For tax years beginning on and after January 1, 2013, you may be able to use a simplified method of claiming deductions for your home office. The new procedure won’t replace the current actual cost method, but it will offer a “safe-harbor” alternative.
To claim a home-office deduction under the current method, you have to compile your actual home expenses such as depreciation, property taxes, and mortgage interest (or rent expenses, if you’re a tenant). You then compute the ratio of the square footage of your home office to that of your entire home and apply the ratio to your home expenses to determine the deductible amount.
Under the optional new method, you would simply multiply the square footage of your home office by $5.00 to arrive at your deduction. The maximum allowable area for this purpose is 300 square feet, which caps the deduction at $1,500.
The following considerations apply to either method:
The area claimed must be used regularly and exclusively for business. This means it must be either your principal place of business or a place where you meet or deal with customers in the ordinary course of business. If you’re an employee, the use of your home must be for your employer’s convenience.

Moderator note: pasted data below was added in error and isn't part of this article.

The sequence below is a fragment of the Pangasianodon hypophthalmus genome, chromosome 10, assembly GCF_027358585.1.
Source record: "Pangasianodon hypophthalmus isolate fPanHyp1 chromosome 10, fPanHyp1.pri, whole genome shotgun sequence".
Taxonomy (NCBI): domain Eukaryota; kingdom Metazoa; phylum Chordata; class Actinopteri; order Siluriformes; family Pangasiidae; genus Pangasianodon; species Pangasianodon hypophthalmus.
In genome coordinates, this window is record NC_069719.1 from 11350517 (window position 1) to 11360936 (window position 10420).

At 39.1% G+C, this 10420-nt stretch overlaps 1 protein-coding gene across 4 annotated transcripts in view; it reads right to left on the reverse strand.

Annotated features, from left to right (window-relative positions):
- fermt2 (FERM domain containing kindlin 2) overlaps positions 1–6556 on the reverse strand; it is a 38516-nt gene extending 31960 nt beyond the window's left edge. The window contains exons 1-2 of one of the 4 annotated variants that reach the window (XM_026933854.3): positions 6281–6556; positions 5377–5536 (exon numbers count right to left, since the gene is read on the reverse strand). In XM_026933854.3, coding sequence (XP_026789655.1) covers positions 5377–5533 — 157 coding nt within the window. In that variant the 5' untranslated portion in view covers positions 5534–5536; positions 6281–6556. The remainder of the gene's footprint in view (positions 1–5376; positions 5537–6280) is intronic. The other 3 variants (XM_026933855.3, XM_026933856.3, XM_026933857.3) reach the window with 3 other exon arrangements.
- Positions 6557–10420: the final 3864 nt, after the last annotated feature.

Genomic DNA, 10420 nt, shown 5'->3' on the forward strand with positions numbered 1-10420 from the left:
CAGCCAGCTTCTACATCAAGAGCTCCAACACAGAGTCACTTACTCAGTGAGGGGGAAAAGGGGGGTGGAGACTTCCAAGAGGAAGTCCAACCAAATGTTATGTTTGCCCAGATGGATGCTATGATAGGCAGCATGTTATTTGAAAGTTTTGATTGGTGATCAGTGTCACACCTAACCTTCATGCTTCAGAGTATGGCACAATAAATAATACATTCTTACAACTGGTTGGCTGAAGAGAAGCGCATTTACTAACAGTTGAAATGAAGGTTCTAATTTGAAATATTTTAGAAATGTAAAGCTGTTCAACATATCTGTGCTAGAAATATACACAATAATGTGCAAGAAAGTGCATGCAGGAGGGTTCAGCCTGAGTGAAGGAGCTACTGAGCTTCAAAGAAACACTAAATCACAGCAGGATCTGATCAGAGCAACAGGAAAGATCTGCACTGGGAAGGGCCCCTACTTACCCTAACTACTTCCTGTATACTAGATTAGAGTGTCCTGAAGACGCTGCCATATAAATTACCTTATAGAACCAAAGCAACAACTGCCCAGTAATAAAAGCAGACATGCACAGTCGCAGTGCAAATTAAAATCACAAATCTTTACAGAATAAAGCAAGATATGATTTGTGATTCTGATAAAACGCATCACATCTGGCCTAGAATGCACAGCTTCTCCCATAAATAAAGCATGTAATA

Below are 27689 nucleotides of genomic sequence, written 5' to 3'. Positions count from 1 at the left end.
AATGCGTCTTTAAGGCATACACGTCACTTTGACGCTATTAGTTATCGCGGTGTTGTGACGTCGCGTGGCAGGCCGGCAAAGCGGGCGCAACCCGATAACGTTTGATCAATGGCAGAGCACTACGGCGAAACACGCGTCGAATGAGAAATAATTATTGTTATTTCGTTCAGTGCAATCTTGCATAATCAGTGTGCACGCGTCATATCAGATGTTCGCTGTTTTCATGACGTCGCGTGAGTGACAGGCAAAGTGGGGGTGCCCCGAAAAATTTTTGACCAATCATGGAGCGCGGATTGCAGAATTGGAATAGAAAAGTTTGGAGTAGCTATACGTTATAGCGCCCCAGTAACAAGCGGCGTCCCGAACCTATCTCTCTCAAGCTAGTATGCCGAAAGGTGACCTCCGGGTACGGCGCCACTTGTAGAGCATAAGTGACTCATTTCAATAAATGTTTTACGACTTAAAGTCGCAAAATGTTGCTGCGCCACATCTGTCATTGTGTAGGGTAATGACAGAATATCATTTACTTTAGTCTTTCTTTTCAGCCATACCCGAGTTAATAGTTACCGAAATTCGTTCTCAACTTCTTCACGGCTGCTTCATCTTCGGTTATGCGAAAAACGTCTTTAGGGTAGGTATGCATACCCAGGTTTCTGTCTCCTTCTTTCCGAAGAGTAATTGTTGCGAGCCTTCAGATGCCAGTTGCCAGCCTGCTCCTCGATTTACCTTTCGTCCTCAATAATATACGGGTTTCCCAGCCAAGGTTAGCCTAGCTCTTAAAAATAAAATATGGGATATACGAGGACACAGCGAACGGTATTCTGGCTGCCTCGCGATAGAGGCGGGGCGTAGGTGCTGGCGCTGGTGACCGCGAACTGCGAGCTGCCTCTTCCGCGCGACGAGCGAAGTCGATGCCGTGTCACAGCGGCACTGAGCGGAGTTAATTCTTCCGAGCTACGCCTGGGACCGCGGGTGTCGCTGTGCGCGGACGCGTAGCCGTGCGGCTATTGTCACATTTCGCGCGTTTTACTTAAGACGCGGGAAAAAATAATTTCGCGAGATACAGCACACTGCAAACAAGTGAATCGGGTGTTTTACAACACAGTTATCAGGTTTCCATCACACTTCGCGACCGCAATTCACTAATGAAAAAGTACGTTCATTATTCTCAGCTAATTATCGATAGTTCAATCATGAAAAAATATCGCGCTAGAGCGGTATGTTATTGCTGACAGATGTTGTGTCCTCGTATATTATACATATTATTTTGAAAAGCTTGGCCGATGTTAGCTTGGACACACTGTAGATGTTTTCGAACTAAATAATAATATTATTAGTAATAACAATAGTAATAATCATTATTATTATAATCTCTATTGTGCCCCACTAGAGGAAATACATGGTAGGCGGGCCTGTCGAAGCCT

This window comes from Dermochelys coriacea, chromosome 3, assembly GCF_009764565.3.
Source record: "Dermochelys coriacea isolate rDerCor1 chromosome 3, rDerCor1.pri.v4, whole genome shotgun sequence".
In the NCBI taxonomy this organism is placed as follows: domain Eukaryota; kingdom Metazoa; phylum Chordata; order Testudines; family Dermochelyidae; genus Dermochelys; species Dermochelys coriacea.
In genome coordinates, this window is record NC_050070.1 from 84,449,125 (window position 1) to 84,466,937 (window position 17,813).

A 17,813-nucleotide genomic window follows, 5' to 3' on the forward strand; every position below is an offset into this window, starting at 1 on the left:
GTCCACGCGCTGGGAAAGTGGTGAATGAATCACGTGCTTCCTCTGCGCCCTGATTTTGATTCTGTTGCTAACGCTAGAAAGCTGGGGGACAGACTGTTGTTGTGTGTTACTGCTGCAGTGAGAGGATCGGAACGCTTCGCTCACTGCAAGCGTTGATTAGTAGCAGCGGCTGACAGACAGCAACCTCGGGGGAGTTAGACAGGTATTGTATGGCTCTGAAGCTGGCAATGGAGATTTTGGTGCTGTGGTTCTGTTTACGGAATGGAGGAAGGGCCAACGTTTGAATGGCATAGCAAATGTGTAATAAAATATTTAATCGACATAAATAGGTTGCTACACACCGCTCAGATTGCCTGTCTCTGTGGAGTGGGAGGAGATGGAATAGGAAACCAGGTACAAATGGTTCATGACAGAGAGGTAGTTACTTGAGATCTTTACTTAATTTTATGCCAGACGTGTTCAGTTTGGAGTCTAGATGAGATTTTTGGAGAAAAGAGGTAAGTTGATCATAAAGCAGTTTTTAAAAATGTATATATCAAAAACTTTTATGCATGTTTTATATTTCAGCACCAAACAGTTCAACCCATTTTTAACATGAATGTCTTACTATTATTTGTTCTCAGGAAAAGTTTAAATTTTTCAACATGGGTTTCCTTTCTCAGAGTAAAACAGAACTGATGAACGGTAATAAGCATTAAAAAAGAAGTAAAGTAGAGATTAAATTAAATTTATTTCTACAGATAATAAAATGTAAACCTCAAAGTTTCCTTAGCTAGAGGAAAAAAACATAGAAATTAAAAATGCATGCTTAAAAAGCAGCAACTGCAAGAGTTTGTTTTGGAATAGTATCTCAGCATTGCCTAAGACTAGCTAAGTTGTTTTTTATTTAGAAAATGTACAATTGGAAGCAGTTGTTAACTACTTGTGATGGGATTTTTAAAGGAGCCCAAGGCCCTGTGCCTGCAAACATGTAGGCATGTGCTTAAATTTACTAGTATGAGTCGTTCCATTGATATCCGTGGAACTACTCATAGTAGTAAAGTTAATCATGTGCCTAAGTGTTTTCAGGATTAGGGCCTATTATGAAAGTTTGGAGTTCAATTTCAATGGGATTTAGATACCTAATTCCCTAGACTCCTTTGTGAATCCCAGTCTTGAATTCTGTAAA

For each year, the deduction is limited to the net business income remaining after all other deductions have been subtracted.
Business expenses that aren’t connected to the use of your home (such as supplies, advertising, and wages) remain fully deductible.
You’ll be permitted to switch back and forth between the simplified and actual methods from year to year, but an election to use either procedure will be irrevocable for the particular year selected. Therefore, you’ll need to review your home office situation annually to determine which option is better for you.